The model with no interacting sites serves as a baseline (red lines, Figure 5). One might hypothesize that introducing any interacting sites in this locus would bring the LCR closer to targets on average. However, interestingly, the model with just two pairs of strongly interacting sites results in a substantial isolation of the LCR from the targets over most of the locus compared to the model with no interacting sites (Figure 5, compare purple and red lines). This strong isolating effect decreases when the rest of the 293T interaction potentials are included (Figure 5, blue lines), even though the short minimal distances reported here remain very infrequent (Figure 3). These additional interactions tend to re-establish contacts of a subset of the globin genes, e.g. β (Figure 5, upper panel). The isolating effect of the two pairs of strongly interacting sites suggests that they may play an important role in cell type-specific chromosome architecture surrounding the β-globin locus.
Above the megabase scale, Hi-C studies have revealed that contact maps of individual human chromosomes can be divided into two or three classes of regions, with one class that is more transcriptionally active than the other(s) (7,44). Novel conformation capture techniques have further revealed that inter-chromosomal contacts not only correlate with transcriptional activity but also with CTCF-bound regions (26,44). Between the megabase scale and the nucleosome level of chromatin folding little is known about chromatin organization. In this study, we use a thermodynamic framework based on a WLC model of chromatin where designated sites along the DNA, here CTCF sites over 1Mbp around the β-globin locus, are able to form pairwise interactions (30,36). The results indicate that (i) proximity within the globin locus between the LCR and genes and (ii) displacement of the active LCR/globin pair away from surrounding chromatin are both facilitated by overall erythroid cell type-specific CTCF chromosome organization. Thus, providing a thermodynamic topological model with experimental measurements of interaction frequencies of CTCF sites alone predicts a chromosome conformation pattern consistent with the known biology of the human β-globin locus.
Our analysis uses long-range interaction potentials to efficiently sample conformations that are consistent with the CTCF contact map. The main advantage of this choice is that it allows a comprehensive statistical analysis of chromosome folding. The disadvantage is that real interactions have a shorter range in the cell, and the choice of long-range interactions may alter the statistical properties of the simulated chromosome conformations. Nevertheless, long-range interactions might mimic the real situation in cells, where non-functional chromosome conformations appear to be dis-favored by mechanisms that remain elusive.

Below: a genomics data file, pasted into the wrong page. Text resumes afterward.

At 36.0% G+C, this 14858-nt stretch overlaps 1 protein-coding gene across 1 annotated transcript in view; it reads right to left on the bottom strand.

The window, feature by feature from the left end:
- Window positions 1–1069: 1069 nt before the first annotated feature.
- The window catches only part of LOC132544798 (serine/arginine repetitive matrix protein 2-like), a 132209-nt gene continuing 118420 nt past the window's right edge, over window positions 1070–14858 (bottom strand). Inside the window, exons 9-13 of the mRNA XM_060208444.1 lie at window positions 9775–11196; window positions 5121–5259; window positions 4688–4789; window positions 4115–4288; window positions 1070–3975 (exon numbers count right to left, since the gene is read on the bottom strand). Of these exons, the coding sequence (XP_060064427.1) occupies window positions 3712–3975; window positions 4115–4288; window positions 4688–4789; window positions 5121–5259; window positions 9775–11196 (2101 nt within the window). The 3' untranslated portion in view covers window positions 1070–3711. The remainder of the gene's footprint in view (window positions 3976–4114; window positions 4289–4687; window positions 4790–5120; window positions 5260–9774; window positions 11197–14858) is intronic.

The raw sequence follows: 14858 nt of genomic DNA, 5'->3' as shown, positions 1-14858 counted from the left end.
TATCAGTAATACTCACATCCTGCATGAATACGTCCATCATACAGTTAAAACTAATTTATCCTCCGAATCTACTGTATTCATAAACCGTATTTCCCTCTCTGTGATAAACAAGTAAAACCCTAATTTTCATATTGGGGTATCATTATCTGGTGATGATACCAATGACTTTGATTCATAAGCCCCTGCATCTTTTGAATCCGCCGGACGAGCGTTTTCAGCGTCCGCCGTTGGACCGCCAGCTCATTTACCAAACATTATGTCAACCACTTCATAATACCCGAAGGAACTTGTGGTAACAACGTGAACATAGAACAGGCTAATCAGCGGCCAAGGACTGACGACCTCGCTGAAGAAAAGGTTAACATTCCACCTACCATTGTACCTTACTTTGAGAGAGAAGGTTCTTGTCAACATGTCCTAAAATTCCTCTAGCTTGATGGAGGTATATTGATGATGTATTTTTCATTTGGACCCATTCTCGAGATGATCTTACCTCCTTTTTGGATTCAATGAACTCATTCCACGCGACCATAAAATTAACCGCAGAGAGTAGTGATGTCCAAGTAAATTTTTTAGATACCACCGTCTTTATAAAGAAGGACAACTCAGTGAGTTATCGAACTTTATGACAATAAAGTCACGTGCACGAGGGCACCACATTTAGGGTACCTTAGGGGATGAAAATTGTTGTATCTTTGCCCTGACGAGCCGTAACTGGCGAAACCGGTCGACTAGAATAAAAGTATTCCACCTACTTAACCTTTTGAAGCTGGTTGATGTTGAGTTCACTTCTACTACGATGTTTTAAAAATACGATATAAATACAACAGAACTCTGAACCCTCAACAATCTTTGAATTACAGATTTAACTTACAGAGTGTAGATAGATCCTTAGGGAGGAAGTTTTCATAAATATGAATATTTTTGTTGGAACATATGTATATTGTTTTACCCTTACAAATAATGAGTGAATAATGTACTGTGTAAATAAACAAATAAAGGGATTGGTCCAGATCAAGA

CTCF sites within 1Mbp of the β-globin locus were occupied in both K562 (active locus) and 293T (silent locus) cells, however, their pairwise interactions were primarily cell type specific, suggesting that factors other CTCF are important for the specificity of loop formation. In some loci, cohesin co-occupancy is the determinant of CTCF insulator function, however, cohesin was present at CTCF sites we studied in both K562 and 293T cells (45). Modifications to these proteins or recruitment of additional components may explain the difference in loop formation between the cell types. In addition, looping interactions beyond those we studied are likely to impinge on chromosome organization in the β-globin region, including those mediated by different protein factors (46,47). Nonetheless, our simulations indicate that consideration of CTCF looping contacts alone predicts a cell type-specific chromosome organization in which the probability of intra-loop LCR/globin gene contacts is favored for K562 cells and hindered in 293T cells. Interestingly, numerous interacting sites around the α-globin locus were found to be bound by CTCF protein and our previous data revealed that α-globin transcription was reduced upon CTCF knock down (36,48). This further reinforces the idea of an important role of regional CTCF sites in the interplay between the architecture of chromosomes and their function.
The modeled distances from the LCR to globin genes as a whole are smaller in K562 cells, where the locus is active, than in 293T cells where the locus is inactive. Moreover, reduction of CTCF in K562 cells using RNAi, which leads to a reduction of γ-globin transcription (36), increases these modeled distances compared to cells replete with CTCF. Thus, CTCF site contacts in K562 cells may provide a constraint such that the collision dynamics between globin genes and the LCR are the most appropriate for LCR–globin gene interactions. We suggest that the relative closeness of the LCR to the coding regions of the locus modeled in K562 cells, compared to 293T cells, favors ‘sampling’ of contacts between the LCR and genes that, if stabilized by protein–protein interactions, allow looping and transcription activation. Our results indicate gains in sampling time that can exceed 1000-fold, depending on the stiffness of the chromatin and the position of the gene. In this view, the active K562 γ genes would successfully establish LCR contact, whereas, the silent β gene would not, due to the modulation of required developmental stage-specific proteins or protein complexes. The data do not exclude the possibility that LCR/globin gene contact is the initial organizing event for the locus during erythroid differentiation and that the CTCF-looping ensemble evolves to stabilize this interaction. Reduction of the LCR/globin gene interaction when CTCF is decreased by RNAi shows the importance of the CTCF-mediated loop ensemble to maintain contact.